Posts in Category: photography

CZAPPA: TV Repairman and Artist

In the ten years we’ve lived in Burbank, California, I must have passed ARC TV & Repair over one hundred times.  The handful of art pieces in the front window always caught my attention, but I assumed the artist was a friend of the shop owner.
After Jen wrapped up her HOMEGROWN photography project, showcasing small business owners in Burbank, she received a phone call from Bill Czappa, owner of ARC TV & Repair, asking if he could be included in her next round of photography.  She returned to our office after shooting with him and urged me to meet him and consider shooting another [ahr-tuh-zen] project installment on him.
I didn’t have lofty expectations for the end product when I made the commitment to shoot a short piece on him, mostly because I didn’t know how much time I would be able to commit.  However, during my first b-roll shoot with Bill at his garage studio, we got to talking unofficially (I didn’t have location audio with me that day because I hadn’t intended to shoot interviews), and Bill mentioned that he’d always thought Van Gogh had it easy compared to some artists, including himself.  With this passing comment it became very clear the direction and tone the documentary would take.  I was hooked.
In the month that followed, I spent a few hours here and there with Bill. At his garage studio. At his repair shop/gallery. For one of Bill’s recounts about a gallery experience, I wanted to come up with a clever way to visually tell the story.  His retelling was lengthy and required quite a bit of trimming to make it fit.  Because I only shot his interview with one camera, I didn’t have the luxury of a second camera to cut away to.  In addition, I felt like cutting to random b-roll during this story felt unmotivated.  So I took a cue from Bill and decided to use a “different material” than video to tell the story.  I decided to tackle stop-motion animation for the first time in years.  With our awesome intern, Odessa, we cut characters and shapes out of construction paper and created a rudimentary animated sequence to accompany Bill’s humorous art gallery story.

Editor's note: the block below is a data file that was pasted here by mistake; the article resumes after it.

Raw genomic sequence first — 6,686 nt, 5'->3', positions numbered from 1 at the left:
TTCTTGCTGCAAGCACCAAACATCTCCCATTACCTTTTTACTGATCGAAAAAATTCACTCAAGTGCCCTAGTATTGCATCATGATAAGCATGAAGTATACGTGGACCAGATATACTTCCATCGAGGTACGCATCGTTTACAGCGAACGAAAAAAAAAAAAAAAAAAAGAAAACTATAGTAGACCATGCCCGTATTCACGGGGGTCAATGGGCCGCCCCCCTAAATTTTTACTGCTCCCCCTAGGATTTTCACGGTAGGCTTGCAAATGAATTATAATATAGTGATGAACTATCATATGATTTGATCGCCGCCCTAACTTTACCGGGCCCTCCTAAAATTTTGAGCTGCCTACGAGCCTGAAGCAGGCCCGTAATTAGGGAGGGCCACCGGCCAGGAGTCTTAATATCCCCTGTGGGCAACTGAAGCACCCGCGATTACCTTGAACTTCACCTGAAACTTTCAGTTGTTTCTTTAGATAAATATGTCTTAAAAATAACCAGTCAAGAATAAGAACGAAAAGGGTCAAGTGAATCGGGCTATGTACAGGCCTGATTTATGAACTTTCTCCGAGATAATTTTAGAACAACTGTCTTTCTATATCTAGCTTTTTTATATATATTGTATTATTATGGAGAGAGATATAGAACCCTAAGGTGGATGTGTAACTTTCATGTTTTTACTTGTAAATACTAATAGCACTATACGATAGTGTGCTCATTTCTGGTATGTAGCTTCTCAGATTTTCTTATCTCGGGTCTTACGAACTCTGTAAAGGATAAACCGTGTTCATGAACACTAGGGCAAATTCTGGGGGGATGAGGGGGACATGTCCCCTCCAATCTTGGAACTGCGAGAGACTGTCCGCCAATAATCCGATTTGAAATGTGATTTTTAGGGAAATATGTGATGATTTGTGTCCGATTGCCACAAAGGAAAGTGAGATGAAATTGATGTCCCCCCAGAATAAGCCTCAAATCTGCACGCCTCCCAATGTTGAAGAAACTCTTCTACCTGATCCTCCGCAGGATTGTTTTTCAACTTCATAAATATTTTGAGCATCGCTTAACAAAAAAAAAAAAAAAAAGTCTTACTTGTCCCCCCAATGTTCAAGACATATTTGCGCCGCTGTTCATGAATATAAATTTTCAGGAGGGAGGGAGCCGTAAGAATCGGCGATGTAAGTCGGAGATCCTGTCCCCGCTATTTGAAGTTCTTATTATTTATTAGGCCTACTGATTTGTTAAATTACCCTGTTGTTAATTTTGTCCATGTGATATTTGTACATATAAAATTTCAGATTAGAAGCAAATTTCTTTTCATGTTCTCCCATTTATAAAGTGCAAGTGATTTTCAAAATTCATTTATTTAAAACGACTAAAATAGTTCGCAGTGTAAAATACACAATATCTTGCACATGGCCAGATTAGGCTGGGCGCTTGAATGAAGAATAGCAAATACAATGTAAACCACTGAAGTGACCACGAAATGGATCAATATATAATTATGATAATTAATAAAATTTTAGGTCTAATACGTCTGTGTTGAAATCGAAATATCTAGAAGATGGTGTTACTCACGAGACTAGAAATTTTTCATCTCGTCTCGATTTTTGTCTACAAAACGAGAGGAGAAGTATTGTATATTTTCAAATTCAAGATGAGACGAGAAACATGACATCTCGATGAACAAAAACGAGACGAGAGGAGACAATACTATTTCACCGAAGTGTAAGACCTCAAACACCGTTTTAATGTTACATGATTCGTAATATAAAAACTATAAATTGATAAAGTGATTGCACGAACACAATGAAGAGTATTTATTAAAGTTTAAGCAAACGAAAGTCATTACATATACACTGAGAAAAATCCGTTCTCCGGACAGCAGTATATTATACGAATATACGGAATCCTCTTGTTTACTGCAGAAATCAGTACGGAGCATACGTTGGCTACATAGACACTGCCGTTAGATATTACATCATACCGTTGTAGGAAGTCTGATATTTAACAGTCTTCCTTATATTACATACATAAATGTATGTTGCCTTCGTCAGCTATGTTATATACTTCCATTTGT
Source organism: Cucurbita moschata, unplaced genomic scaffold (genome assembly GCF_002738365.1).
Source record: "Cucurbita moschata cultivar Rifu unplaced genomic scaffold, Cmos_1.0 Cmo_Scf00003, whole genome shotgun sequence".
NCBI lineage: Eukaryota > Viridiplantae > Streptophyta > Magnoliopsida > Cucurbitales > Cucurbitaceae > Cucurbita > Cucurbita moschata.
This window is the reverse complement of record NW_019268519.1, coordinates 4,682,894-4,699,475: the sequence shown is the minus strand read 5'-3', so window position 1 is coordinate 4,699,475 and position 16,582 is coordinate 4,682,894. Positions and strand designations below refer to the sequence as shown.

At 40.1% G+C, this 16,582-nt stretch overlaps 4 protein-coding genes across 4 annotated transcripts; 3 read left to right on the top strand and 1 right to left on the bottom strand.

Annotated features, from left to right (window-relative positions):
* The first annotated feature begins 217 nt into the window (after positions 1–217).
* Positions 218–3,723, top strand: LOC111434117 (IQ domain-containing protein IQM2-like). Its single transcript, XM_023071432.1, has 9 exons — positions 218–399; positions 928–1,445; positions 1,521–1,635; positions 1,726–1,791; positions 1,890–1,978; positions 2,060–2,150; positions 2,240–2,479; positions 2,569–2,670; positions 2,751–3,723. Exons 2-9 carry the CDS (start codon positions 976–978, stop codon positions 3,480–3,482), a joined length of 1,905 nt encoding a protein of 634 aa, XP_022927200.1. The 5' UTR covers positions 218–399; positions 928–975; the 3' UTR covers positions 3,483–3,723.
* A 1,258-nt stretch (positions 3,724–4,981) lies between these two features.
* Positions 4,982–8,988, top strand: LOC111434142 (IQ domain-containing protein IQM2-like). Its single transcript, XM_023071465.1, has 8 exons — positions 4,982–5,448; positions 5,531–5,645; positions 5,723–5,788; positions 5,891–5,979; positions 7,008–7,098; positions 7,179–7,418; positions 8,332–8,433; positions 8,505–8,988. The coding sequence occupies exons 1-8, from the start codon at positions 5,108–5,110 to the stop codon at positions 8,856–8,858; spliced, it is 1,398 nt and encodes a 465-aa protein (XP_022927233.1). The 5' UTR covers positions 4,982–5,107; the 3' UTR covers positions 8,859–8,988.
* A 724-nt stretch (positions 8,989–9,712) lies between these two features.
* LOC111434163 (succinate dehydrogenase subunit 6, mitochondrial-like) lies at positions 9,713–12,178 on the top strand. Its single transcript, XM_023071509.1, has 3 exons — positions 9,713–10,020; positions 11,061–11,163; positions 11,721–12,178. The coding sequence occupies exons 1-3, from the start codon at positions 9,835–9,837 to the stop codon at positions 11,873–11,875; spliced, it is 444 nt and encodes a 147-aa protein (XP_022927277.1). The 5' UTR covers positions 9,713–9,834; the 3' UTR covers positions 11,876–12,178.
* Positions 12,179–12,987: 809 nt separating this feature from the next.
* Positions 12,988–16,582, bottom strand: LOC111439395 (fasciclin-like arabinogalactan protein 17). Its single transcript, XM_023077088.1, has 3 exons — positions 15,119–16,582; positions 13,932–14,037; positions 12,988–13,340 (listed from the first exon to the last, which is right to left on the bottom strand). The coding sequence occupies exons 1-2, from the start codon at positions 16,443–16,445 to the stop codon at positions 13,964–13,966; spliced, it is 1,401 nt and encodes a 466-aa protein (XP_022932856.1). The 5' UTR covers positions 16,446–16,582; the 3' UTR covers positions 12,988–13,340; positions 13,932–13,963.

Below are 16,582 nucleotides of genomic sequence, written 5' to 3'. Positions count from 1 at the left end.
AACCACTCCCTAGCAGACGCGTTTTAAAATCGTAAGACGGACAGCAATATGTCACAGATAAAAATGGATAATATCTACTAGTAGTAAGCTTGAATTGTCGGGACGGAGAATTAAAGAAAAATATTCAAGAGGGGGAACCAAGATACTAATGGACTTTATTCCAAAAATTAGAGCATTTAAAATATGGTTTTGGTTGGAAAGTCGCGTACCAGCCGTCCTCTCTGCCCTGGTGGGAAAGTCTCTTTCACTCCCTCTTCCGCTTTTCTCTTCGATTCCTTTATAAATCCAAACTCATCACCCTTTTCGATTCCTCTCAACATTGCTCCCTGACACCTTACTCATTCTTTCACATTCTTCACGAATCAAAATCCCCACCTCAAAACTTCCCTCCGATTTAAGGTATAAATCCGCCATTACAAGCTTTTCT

There is nothing like watching an animated sequence come to life.  The icing on the cake was hearing the sound design from my long-time collaborator, Durand Trench of Sasquatch Sound.  All of us were in his office laughing like children.  I have a feeling it won’t be our last animation.
The next step was a crucial one and somewhat fortuitous.  I had been editing the film with no music.  It’s been an exercise of mine recently as I try to avoid temp love (the notion that some producers/directors/editors fall in love with their temporary score so much that they’re unable to appreciate the novelty of an original composition), and I wanted to provide the composer an opportunity to come at it with a fresh perspective.  For this project, I asked Paul Bessenbacher (PB) of Emoto Music to consider scoring the film and gave him the first right of refusal.
Near the end of my picture edit, PB released a track from his then forth-coming solo piano album titled, Equilibrium.  On a whim, I played the track against a section of the film and was blow away.  Everything worked.  Timing.  Tone.  Moments.  PB had independently and coincidentally created the perfect piece for a film he’d never seen.  From there, PB provided some of his other existing tracks for me to place against my sequence to help him determine the tone I was going after.  I was willing to forsake my exercise at the request of the composer, especially considering it was his music.  Eventually, he composed an original score that differed significantly from the temp music he’d provided earlier (save that initial piano track, Bloom, which we both felt was perfect for the film).  I will admit I had a brief moment of temp love the first night, but it only required one more listen of the new score to appreciate the creative approach and cohesiveness it brought to the film.  The musical collaborative process is one of my favorites in filmmaking, and I’m fortunate to work such talented composers like PB.